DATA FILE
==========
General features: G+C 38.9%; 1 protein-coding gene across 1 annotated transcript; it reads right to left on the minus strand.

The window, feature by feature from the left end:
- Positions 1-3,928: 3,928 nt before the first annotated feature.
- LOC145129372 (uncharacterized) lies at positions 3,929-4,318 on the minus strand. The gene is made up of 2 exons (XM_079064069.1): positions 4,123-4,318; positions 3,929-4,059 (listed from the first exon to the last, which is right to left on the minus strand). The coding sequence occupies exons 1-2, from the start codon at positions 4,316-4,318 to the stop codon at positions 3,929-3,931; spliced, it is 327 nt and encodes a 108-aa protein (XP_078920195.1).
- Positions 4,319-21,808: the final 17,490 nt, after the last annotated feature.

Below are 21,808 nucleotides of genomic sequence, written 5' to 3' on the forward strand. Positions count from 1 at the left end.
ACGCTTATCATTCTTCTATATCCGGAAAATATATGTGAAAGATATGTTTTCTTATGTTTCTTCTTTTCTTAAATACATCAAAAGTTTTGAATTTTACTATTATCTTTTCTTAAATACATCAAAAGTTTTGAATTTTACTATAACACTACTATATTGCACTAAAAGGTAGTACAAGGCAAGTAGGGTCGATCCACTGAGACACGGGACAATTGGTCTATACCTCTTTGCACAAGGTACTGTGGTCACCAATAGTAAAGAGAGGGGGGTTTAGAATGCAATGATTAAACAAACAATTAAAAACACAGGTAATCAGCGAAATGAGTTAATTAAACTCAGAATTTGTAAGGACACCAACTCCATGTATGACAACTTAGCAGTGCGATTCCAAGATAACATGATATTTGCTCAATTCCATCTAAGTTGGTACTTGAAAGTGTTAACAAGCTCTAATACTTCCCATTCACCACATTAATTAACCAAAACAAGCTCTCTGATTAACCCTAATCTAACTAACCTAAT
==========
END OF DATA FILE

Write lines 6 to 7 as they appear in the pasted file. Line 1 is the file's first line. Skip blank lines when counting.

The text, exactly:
Below are 21,808 nucleotides of genomic sequence, written 5' to 3' on the forward strand. Positions count from 1 at the left end.
ACGCTTATCATTCTTCTATATCCGGAAAATATATGTGAAAGATATGTTTTCTTATGTTTCTTCTTTTCTTAAATACATCAAAAGTTTTGAATTTTACTATTATCTTTTCTTAAATACATCAAAAGTTTTGAATTTTACTATAACACTACTATATTGCACTAAAAGGTAGTACAAGGCAAGTAGGGTCGATCCACTGAGACACGGGACAATTGGTCTATACCTCTTTGCACAAGGTACTGTGGTCACCAATAGTAAAGAGAGGGGGGTTTAGAATGCAATGATTAAACAAACAATTAAAAACACAGGTAATCAGCGAAATGAGTTAATTAAACTCAGAATTTGTAAGGACACCAACTCCATGTATGACAACTTAGCAGTGCGATTCCAAGATAACATGATATTTGCTCAATTCCATCTAAGTTGGTACTTGAAAGTGTTAACAAGCTCTAATACTTCCCATTCACCACATTAATTAACCAAAACAAGCTCTCTGATTAACCCTAATCTAACTAACCTAAT